Fonterra appears to have passed another crucial hurdle on the way to the June 25 special vote on the proposed Trading Among Farmers initiative, to create publicly investable units in the cooperative which runs New Zealand's largest global business.
Parliament's primary production select committee report-back on the Dairy Industry Restructuring Amendment Bill has deleted a clause which Fonterra said would have stopped TAF in its tracks, by preventing Fonterra from acting against any attempted winding up of the Fonterra Shareholders Fund, which will issue units in the proposed $500 million fund.
The offending clause said Fonterra "must not engage in any conduct that limits the ability of unitholders to liquidate the fund".
Fonterra had warned the provision as originally drafted "cannot be accepted, and would prevent Fonterra from launching TAF".
Select committee chairman Shane Ardern said there had been fundamental changes to Section 109, which contained the clause, mainly because the Commerce Commission had complained it made watchdog role on the milk price-setting process ambiguous.
Most of the bill deals with creating a robust, transparent system of regulation for setting the Farmgate Milk Price, the calculation at the heart of the way the cooperative determines its 10,500 farmers' income from their dairying operations.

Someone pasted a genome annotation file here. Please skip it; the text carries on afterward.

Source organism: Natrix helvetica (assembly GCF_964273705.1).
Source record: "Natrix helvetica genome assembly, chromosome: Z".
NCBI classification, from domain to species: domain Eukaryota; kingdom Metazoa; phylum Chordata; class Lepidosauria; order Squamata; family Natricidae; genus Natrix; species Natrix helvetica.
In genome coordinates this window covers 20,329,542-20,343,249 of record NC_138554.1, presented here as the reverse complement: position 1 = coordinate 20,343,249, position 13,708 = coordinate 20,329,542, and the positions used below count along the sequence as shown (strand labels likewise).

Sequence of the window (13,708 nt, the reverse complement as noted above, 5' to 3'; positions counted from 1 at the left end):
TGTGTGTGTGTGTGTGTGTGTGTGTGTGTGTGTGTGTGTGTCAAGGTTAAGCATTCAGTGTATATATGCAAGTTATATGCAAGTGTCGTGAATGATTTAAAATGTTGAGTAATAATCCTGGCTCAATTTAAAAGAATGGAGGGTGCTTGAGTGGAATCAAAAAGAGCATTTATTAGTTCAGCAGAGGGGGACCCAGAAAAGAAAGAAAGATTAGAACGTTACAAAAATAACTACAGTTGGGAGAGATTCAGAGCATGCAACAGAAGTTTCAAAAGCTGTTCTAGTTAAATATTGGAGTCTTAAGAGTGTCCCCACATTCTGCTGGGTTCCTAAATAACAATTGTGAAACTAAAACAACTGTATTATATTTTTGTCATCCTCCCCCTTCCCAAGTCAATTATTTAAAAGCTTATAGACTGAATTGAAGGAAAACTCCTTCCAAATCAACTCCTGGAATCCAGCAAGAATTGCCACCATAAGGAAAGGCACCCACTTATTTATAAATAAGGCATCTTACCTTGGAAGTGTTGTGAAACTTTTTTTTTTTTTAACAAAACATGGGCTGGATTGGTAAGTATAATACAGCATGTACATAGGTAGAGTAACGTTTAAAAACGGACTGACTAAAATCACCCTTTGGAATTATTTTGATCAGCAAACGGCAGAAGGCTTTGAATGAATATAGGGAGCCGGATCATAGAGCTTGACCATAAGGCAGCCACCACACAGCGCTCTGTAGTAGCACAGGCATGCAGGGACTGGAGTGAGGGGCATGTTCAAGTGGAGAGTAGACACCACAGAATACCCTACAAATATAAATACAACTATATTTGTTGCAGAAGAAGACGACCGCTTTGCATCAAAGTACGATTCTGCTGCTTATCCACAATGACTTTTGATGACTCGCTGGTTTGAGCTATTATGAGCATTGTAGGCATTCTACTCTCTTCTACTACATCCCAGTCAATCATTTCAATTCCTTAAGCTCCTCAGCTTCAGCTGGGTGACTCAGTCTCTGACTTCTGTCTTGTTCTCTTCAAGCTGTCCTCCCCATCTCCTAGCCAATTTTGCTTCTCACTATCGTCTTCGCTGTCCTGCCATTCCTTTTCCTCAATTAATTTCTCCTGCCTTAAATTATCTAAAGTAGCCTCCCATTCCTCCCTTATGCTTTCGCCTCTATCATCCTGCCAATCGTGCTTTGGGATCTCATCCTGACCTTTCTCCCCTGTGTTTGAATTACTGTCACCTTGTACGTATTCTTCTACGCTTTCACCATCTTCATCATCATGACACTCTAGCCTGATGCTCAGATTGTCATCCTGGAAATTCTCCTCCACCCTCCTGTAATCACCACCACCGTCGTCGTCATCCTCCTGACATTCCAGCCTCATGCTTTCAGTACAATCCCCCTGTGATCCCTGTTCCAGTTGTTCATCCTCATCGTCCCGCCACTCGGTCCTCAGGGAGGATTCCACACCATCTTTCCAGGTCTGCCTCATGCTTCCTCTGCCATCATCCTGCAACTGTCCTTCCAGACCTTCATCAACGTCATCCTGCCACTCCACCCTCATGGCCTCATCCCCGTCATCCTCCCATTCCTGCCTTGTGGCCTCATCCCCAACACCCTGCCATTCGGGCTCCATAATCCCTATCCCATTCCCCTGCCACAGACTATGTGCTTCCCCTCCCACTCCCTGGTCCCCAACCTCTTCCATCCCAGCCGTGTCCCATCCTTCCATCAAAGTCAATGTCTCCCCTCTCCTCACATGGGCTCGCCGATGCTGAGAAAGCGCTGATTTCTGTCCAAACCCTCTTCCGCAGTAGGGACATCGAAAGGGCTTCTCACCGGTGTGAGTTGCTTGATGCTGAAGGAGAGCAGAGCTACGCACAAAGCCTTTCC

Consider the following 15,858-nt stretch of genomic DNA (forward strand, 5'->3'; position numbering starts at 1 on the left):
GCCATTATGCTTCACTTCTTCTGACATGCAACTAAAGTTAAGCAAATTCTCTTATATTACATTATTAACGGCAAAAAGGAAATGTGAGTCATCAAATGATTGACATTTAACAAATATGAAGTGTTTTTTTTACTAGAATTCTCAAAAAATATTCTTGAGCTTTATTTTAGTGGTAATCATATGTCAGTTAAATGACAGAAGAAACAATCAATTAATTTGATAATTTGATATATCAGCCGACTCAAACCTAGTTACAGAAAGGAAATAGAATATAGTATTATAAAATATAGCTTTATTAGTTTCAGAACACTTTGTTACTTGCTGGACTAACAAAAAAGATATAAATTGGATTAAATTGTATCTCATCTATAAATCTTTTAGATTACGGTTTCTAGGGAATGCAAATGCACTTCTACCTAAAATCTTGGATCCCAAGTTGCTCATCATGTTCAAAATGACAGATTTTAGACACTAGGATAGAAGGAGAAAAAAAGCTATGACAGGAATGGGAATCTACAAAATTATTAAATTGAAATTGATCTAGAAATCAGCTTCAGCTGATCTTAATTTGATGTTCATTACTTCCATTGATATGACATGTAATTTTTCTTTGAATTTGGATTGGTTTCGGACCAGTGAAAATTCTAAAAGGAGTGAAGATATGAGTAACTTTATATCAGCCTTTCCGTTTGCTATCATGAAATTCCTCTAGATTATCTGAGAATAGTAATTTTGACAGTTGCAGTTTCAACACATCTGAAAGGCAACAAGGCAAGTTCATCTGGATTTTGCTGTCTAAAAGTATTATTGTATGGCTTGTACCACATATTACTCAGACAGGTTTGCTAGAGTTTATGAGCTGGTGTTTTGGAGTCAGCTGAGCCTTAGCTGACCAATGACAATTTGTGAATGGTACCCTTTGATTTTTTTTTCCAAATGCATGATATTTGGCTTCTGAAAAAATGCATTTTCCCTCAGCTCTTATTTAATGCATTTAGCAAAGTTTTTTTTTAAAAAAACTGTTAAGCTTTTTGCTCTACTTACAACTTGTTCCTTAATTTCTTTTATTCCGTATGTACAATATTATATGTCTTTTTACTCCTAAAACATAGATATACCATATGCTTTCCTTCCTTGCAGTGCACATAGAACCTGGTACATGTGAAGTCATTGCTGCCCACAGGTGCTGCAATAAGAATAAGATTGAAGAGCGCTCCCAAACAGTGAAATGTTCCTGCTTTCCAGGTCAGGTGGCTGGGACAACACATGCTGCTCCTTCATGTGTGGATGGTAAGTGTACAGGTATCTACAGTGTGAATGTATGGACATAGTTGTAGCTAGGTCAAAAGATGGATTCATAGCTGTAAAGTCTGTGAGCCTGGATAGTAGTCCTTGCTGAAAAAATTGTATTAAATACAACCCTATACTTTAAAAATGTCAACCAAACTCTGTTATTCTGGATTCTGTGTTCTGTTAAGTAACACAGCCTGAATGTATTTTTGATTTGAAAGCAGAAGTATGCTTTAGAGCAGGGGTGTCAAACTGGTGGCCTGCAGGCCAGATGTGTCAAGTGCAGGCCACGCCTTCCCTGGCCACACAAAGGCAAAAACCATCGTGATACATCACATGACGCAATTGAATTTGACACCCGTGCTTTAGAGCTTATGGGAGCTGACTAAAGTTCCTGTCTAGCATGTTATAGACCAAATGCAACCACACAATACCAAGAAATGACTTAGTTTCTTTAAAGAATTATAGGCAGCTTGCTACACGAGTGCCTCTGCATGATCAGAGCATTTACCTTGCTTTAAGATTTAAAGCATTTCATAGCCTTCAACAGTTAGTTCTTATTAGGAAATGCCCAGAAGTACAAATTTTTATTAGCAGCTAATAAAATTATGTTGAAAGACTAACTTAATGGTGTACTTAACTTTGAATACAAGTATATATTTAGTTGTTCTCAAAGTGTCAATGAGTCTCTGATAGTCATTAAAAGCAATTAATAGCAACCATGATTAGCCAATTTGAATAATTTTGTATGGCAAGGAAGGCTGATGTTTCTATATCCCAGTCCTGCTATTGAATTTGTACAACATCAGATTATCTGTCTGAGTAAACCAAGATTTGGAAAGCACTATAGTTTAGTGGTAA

Farmers fear the FMP could be manipulated by investors in the tradable units to favour dividends, rather than payouts to farmers based on milk production, and the new process is intended to prevent that.
The Labour and Green parties both issued dissenting minority reports, with the Labour position supported by New Zealand First, and the Greens arguing opportunities had been lost to incentivise sustainable dairy production in the new capital structure.
Labour questioned the need for TAF and criticised how little time it said the select committee had to consider the draft legislation, whose passage is one of five "bottom line" necessities for TAF to go ahead.
Labour argued the bill should contain provisions limiting "the proportion of Fonterra share securities that can be traded in the market by non-suppliers."
Fonterra will ask farmer shareholders to enshrine constitutionally an upper limit of 20 per cent for the Fonterra Shareholders Fund, although it would be managed within a seven to 12 per cent range as a matter of policy, with a fully disclosed process when those thresholds are breached.
Nonetheless, Labour said this "could lead to pressure to demutualise the company. We believe such a protection for the co-operative is needed in law."
A Fonterra spokeswoman said the company was studying the report-back before commenting.